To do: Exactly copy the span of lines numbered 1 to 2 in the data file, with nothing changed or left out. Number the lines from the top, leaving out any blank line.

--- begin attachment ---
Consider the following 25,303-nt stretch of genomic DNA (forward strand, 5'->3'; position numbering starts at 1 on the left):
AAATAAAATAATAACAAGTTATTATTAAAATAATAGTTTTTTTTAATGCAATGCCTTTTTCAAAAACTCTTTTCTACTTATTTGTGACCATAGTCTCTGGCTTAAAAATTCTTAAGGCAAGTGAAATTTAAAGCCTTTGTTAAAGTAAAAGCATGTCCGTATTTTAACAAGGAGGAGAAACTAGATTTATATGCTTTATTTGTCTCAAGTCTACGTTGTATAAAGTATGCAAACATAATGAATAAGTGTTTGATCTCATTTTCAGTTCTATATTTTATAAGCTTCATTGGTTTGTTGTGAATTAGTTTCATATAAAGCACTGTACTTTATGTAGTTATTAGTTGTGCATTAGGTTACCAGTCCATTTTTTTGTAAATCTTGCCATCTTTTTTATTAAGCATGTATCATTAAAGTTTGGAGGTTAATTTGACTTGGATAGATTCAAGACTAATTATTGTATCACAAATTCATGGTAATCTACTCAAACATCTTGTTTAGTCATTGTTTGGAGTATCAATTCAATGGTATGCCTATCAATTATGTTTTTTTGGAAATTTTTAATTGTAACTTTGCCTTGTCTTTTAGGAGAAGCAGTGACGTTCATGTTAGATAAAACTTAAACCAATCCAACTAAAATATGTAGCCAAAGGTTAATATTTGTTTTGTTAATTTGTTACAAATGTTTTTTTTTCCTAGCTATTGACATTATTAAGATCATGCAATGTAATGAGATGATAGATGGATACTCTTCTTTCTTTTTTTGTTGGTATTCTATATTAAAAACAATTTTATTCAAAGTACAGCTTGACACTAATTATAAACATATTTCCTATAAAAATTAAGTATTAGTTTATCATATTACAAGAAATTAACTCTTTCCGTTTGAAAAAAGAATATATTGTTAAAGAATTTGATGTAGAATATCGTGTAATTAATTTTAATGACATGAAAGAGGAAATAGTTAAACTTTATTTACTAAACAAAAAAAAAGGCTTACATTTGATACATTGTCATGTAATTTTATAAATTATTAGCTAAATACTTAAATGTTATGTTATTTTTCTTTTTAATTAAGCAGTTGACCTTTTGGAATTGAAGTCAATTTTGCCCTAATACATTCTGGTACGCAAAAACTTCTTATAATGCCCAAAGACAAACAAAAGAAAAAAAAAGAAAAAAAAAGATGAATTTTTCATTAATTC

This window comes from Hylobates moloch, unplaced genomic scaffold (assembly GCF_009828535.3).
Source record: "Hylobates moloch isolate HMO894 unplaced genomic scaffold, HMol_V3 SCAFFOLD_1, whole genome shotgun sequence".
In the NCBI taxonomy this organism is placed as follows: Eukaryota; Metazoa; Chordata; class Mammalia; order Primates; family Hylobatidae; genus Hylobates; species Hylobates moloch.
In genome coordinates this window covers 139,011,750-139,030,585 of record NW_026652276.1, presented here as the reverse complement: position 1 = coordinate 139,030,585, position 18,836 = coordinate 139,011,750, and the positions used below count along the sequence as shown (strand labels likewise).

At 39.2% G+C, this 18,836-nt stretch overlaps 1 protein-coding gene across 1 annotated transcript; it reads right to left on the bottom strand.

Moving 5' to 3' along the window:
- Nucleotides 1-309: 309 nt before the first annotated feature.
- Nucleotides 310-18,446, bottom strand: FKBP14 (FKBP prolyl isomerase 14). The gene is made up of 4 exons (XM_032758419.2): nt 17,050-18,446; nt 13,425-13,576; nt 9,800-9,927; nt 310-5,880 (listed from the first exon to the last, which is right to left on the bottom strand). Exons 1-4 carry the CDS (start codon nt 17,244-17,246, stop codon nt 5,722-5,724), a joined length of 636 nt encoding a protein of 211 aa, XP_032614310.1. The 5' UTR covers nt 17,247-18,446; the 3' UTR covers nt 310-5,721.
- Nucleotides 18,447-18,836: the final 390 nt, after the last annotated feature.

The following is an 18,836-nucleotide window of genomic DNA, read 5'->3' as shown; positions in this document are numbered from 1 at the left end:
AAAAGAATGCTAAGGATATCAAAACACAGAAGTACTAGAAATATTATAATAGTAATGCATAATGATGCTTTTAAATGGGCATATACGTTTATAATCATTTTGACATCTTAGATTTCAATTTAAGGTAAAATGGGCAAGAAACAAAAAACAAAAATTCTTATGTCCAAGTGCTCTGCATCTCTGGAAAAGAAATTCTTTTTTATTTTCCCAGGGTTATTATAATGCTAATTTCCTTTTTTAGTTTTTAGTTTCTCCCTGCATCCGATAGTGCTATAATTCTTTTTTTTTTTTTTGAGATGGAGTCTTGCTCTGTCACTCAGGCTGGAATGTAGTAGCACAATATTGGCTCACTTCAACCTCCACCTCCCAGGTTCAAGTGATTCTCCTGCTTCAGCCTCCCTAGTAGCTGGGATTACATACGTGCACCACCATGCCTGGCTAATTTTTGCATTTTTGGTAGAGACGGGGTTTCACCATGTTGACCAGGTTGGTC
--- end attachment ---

Consider the following 25,303-nt stretch of genomic DNA (forward strand, 5'->3'; position numbering starts at 1 on the left):
AAATAAAATAATAACAAGTTATTATTAAAATAATAGTTTTTTTTAATGCAATGCCTTTTTCAAAAACTCTTTTCTACTTATTTGTGACCATAGTCTCTGGCTTAAAAATTCTTAAGGCAAGTGAAATTTAAAGCCTTTGTTAAAGTAAAAGCATGTCCGTATTTTAACAAGGAGGAGAAACTAGATTTATATGCTTTATTTGTCTCAAGTCTACGTTGTATAAAGTATGCAAACATAATGAATAAGTGTTTGATCTCATTTTCAGTTCTATATTTTATAAGCTTCATTGGTTTGTTGTGAATTAGTTTCATATAAAGCACTGTACTTTATGTAGTTATTAGTTGTGCATTAGGTTACCAGTCCATTTTTTTGTAAATCTTGCCATCTTTTTTATTAAGCATGTATCATTAAAGTTTGGAGGTTAATTTGACTTGGATAGATTCAAGACTAATTATTGTATCACAAATTCATGGTAATCTACTCAAACATCTTGTTTAGTCATTGTTTGGAGTATCAATTCAATGGTATGCCTATCAATTATGTTTTTTTGGAAATTTTTAATTGTAACTTTGCCTTGTCTTTTAGGAGAAGCAGTGACGTTCATGTTAGATAAAACTTAAACCAATCCAACTAAAATATGTAGCCAAAGGTTAATATTTGTTTTGTTAATTTGTTACAAATGTTTTTTTTTCCTAGCTATTGACATTATTAAGATCATGCAATGTAATGAGATGATAGATGGATACTCTTCTTTCTTTTTTTGTTGGTATTCTATATTAAAAACAATTTTATTCAAAGTACAGCTTGACACTAATTATAAACATATTTCCTATAAAAATTAAGTATTAGTTTATCATATTACAAGAAATTAACTCTTTCCGTTTGAAAAAAGAATATATTGTTAAAGAATTTGATGTAGAATATCGTGTAATTAATTTTAATGACATGAAAGAGGAAATAGTTAAACTTTATTTACTAAACAAAAAAAAAGGCTTACATTTGATACATTGTCATGTAATTTTATAAATTATTAGCTAAATACTTAAATGTTATGTTATTTTTCTTTTTAATTAAGCAGTTGACCTTTTGGAATTGAAGTCAATTTTGCCCTAATACATTCTGGTACGCAAAAACTTCTTATAATGCCCAAAGACAAACAAAAGAAAAAAAAAGAAAAAAAAAGATGAATTTTTCATTAATTC